(after the palaeontologist Richard Estes).
Named By: Phillip Currie, John Keith Rigby & Robert Evan Sloan - 1990.
Classification: Chordata, Reptilia, Dinosauria, Saurischia, Theropoda, Dromaeosauridae?
Species: R. gilmorei (type), R. isosceles.
Size: Unknown due to lack of fossil material.
Known locations: Canada - Alberta - Judith River Formation, Horseshoe Canyon Formation and Scollard Formation. USA - Wyoming - Lance Formation, Texas - Aguja Formation, and possibly Utah - Cedar Mountain Formation.
Time period: Campanian of the Cretaceous (possibly earlier to the Barremian).
Fossil representation: Pair of mandibles (lower jaw bones) and large amounts of teeth.
start with the discovery, fossil specimens that would be raised as
Richardoestesia where actually described as
belonging to the type
species of another dinosaur named Chirostenotes.
Study in the
1980‘s however yielded the revelation that Chirostenotes
oviraptorid, which means that the more classic theropod jaws and
teeth could not possibly be placed within this genus. A new genus
honouring palaeontologist Richard Estes was chosen, and in keeping
with standardised Latin they created the genus Ricardoestesia.
However a spelling error resulted in Richardoestesia
‘h’) being submitted, repeated and accepted as the official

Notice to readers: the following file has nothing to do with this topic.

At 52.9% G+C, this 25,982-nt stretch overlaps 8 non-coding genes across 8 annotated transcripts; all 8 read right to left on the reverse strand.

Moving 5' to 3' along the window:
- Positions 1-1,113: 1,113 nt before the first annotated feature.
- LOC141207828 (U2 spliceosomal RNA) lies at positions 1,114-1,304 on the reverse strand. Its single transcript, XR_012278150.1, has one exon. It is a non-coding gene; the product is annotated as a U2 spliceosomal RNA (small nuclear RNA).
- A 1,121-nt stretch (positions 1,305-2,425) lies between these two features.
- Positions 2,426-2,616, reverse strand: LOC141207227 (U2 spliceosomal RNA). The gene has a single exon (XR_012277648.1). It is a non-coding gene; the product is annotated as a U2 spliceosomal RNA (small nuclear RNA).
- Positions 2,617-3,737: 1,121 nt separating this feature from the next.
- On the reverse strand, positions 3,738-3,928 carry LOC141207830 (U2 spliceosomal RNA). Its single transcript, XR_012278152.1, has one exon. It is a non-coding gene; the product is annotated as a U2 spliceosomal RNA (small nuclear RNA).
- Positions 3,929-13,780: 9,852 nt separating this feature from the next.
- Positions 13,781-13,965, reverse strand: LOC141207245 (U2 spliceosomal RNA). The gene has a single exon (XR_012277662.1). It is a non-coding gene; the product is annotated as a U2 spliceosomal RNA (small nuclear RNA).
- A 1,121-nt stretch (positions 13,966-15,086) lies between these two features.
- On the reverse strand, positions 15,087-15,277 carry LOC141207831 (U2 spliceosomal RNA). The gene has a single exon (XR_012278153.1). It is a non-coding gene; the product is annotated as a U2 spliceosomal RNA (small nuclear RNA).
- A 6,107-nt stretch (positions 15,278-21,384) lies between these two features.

binomial name of this genus. The type species name R.
in honour of Charles Whitney Gilmore, the palaeontologist who had
first assigned the Richardoestesia fossils to Chirostenotes
A lot has been suggested about Richardoestesia, but practically nothing is known for certain about this dinosaur. The most complete remains, a set of jaw bones was recovered from the Judith River Formation, but all subsequent fossils from other fossil formations have only been of the teeth. Some similar teeth that are longer and less curved than the rest have been found in the Aguja Formation of Texas and used to establish a second species, R. isosceles, based upon the triangular shape.
What can be said about Richardoestesia is that the jaws are slender, long and housed teeth that were quite small but finely serrated. There are as many as five to six serrations per millimetre of tooth, and it is this feature that has allowed further teeth to have been attributed to the genus. Richardoestesia was likely a small theropod, possibly belonging within the Dromaeosauridae, or perhaps even the Troodontidae. The range of teeth from Fossil Formations stretching across Southern Canada all the way down to the Southern USA suggests that Richardoestesia was widespread across Western North America that back in the Cretaceous was an Island continent called Laramidia.